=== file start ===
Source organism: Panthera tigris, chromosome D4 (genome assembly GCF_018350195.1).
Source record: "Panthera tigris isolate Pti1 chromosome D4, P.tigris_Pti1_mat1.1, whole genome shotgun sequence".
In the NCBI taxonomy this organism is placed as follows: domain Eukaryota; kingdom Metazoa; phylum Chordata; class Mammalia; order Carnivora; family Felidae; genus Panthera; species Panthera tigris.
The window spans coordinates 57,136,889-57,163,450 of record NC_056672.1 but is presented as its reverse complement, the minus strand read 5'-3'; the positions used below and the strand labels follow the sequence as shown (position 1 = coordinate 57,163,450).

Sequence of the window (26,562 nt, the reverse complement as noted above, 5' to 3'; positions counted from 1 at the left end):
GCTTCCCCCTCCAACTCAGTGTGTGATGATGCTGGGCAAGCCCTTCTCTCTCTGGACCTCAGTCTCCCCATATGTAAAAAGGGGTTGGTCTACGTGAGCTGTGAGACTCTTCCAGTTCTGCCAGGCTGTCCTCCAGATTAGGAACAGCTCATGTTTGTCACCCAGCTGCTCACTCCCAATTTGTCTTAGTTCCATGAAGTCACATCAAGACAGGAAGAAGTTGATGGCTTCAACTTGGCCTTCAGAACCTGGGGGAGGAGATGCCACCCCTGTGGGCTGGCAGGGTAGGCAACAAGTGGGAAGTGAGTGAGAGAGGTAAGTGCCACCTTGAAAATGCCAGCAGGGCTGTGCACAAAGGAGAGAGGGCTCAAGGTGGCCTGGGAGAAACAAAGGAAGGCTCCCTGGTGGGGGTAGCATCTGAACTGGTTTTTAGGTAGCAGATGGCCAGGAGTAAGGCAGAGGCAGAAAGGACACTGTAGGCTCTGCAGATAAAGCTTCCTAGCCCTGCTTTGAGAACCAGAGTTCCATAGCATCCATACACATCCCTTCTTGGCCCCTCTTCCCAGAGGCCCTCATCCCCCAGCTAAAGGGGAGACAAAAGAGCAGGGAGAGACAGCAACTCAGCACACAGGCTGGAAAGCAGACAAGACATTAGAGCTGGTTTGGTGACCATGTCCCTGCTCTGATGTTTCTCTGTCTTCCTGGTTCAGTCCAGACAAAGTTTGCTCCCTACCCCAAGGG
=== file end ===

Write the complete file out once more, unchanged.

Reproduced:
Source organism: Panthera tigris, chromosome D4 (genome assembly GCF_018350195.1).
Source record: "Panthera tigris isolate Pti1 chromosome D4, P.tigris_Pti1_mat1.1, whole genome shotgun sequence".
In the NCBI taxonomy this organism is placed as follows: domain Eukaryota; kingdom Metazoa; phylum Chordata; class Mammalia; order Carnivora; family Felidae; genus Panthera; species Panthera tigris.
The window spans coordinates 57,136,889-57,163,450 of record NC_056672.1 but is presented as its reverse complement, the minus strand read 5'-3'; the positions used below and the strand labels follow the sequence as shown (position 1 = coordinate 57,163,450).

Sequence of the window (26,562 nt, the reverse complement as noted above, 5' to 3'; positions counted from 1 at the left end):
GCTTCCCCCTCCAACTCAGTGTGTGATGATGCTGGGCAAGCCCTTCTCTCTCTGGACCTCAGTCTCCCCATATGTAAAAAGGGGTTGGTCTACGTGAGCTGTGAGACTCTTCCAGTTCTGCCAGGCTGTCCTCCAGATTAGGAACAGCTCATGTTTGTCACCCAGCTGCTCACTCCCAATTTGTCTTAGTTCCATGAAGTCACATCAAGACAGGAAGAAGTTGATGGCTTCAACTTGGCCTTCAGAACCTGGGGGAGGAGATGCCACCCCTGTGGGCTGGCAGGGTAGGCAACAAGTGGGAAGTGAGTGAGAGAGGTAAGTGCCACCTTGAAAATGCCAGCAGGGCTGTGCACAAAGGAGAGAGGGCTCAAGGTGGCCTGGGAGAAACAAAGGAAGGCTCCCTGGTGGGGGTAGCATCTGAACTGGTTTTTAGGTAGCAGATGGCCAGGAGTAAGGCAGAGGCAGAAAGGACACTGTAGGCTCTGCAGATAAAGCTTCCTAGCCCTGCTTTGAGAACCAGAGTTCCATAGCATCCATACACATCCCTTCTTGGCCCCTCTTCCCAGAGGCCCTCATCCCCCAGCTAAAGGGGAGACAAAAGAGCAGGGAGAGACAGCAACTCAGCACACAGGCTGGAAAGCAGACAAGACATTAGAGCTGGTTTGGTGACCATGTCCCTGCTCTGATGTTTCTCTGTCTTCCTGGTTCAGTCCAGACAAAGTTTGCTCCCTACCCCAAGGG